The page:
JOHANNESBURG In eight months as the head of South Africa’s anti-graft agency, Busisiwe Mkhwebane, has avoided the limelight, a break from her predecessor whose dogged pursuit of corruption cases against President Jacob Zuma made her a household name.
That changed this week when Mkhwebane, an advocate with 20 years experience, slid a monetary policy bombshell into the findings of an investigation into an apartheid-era bailout of a bank bought by Barclays Africa Group (BGAJ.J).
At the end of a 56-page summary of the probe the Public Protector launched an attack on the South African Reserve Bank (SARB) and its constitutional obligation to protect the rand, a central pillar of the post-apartheid state.
Specifically, Mkhwebane proposed changing the constitution to remove the phrase “to protect the value of the currency” from the definition of the SARB’s primary role.
Instead, it should define the bank’s main objective as promoting “balanced and sustainable economic growth… while ensuring that the socio-economic well-being of the citizens are protected”, she said.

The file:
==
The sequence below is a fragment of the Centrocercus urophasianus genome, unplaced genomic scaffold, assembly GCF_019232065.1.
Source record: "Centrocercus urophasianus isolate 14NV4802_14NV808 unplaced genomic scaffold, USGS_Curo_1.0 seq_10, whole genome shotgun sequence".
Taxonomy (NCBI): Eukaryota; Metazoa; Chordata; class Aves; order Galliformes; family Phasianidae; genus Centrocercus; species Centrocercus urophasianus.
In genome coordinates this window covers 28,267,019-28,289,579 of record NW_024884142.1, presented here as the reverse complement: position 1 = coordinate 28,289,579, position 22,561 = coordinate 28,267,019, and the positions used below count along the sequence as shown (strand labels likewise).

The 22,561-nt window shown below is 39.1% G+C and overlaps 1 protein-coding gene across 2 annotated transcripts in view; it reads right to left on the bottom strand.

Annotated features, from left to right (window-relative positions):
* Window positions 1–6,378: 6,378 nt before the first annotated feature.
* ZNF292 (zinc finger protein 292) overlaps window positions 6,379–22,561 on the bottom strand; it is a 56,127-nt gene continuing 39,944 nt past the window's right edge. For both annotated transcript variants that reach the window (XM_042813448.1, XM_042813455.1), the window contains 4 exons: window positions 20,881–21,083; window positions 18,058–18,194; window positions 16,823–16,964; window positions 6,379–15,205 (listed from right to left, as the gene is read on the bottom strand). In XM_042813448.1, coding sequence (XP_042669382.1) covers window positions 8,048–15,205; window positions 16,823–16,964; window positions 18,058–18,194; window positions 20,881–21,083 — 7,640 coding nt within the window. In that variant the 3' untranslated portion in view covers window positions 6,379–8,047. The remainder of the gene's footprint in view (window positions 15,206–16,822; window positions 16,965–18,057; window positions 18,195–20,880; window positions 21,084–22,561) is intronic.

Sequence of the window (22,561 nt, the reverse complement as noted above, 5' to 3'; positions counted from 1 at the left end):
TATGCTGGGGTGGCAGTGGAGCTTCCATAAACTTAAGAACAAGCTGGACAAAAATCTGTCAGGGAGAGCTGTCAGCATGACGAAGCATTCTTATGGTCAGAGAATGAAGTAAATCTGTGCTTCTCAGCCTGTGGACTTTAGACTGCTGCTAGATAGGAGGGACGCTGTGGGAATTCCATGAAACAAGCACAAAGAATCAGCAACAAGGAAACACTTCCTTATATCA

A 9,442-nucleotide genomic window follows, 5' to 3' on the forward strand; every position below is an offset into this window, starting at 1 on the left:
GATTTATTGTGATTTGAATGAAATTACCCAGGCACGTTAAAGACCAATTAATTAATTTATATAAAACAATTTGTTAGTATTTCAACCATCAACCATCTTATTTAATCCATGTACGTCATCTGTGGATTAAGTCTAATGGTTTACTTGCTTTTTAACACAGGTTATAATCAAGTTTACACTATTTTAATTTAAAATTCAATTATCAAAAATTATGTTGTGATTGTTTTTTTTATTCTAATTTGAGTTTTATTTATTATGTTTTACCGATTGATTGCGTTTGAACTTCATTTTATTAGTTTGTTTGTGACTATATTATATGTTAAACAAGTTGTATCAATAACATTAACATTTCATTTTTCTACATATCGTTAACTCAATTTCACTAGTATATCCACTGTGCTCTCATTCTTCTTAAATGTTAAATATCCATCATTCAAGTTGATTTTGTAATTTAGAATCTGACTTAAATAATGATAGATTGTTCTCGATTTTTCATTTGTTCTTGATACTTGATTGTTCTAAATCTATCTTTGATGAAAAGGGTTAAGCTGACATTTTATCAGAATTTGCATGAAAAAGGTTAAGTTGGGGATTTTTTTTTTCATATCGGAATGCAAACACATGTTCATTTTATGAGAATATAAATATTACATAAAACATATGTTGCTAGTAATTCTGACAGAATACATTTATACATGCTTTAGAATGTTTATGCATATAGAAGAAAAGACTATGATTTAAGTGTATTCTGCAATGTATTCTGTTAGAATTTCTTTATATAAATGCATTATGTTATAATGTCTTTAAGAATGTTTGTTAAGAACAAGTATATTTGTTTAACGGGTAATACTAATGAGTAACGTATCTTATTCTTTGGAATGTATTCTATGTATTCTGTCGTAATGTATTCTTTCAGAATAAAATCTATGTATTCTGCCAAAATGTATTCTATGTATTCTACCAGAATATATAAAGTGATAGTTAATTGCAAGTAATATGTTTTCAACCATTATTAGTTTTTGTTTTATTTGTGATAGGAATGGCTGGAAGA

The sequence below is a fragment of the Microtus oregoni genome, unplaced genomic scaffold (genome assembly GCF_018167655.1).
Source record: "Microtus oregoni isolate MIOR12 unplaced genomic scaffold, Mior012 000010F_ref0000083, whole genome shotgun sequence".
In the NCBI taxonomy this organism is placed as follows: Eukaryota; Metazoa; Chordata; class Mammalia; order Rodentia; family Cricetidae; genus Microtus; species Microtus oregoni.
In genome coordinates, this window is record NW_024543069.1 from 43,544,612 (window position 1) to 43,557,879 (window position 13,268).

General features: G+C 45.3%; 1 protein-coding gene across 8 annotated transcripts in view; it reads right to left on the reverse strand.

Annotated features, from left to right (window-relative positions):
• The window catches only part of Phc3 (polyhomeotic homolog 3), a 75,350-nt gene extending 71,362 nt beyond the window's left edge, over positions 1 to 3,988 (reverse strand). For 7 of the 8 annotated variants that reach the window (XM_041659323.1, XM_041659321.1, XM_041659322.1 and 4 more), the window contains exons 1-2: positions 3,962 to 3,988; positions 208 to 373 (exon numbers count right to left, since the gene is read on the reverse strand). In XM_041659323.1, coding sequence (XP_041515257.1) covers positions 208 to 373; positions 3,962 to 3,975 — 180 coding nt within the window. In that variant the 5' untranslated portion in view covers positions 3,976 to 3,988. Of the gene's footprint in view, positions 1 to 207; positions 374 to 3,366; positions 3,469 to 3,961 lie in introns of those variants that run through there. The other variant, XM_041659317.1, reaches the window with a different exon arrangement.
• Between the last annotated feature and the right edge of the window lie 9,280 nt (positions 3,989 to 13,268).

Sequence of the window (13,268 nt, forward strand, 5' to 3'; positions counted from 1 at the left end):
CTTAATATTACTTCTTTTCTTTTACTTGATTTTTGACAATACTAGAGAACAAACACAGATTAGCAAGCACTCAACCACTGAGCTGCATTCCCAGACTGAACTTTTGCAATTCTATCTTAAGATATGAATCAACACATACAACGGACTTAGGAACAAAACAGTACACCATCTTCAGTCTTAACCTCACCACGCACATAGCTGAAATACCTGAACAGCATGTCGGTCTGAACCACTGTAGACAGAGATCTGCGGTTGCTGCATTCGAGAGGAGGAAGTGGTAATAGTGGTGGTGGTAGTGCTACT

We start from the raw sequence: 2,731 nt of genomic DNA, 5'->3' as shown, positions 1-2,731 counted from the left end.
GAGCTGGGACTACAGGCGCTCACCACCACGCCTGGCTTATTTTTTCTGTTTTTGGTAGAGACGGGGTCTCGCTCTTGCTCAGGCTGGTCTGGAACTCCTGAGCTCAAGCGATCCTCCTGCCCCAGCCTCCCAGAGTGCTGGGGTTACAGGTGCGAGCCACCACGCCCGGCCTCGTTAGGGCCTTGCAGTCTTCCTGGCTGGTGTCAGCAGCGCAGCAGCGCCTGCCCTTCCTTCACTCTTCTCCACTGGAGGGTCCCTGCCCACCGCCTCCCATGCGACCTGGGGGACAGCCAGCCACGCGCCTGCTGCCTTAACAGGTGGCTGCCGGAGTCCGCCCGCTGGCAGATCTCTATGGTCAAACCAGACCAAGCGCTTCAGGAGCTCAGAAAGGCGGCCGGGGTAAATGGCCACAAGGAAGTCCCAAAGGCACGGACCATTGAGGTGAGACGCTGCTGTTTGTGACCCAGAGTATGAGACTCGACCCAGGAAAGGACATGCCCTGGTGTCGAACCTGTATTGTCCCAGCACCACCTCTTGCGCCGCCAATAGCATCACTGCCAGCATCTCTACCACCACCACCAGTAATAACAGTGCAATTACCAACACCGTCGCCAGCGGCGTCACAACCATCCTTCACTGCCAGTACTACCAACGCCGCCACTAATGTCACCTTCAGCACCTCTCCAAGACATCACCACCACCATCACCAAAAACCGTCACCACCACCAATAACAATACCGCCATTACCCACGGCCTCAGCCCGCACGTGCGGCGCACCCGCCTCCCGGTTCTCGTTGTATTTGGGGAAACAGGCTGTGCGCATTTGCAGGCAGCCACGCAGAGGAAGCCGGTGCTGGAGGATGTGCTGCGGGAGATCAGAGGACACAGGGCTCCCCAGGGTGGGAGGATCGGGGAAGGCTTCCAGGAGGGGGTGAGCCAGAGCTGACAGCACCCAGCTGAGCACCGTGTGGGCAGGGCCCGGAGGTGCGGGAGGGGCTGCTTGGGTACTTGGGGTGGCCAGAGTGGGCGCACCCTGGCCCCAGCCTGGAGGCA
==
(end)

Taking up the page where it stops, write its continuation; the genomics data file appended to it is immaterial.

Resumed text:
That set alarm bells ringing for many South Africans concerned that the change could lead to money printing and threaten the SARB’s independence. The central bank’s inflation targeting has long been derided by leftists from Zuma’s ruling ANC party who see a weak currency as an economic panacea.
Former SARB Governor Tito Mboweni was incensed, pointing to political skulduggery ahead of ANC elections in December that will replace Zuma, facing a series of scandals, as party leader.
“When we negotiated our sovereign constitution, we entered into a covenant about the independence of the SA Reserve Bank,” he wrote in an essay.
“It is unwise to try and change this at the slightest political provocation. It is a very serious matter for our beloved country. Please think carefully about this.”
Mboweni, who was also instrumental in smoothing South Africa’s return to the…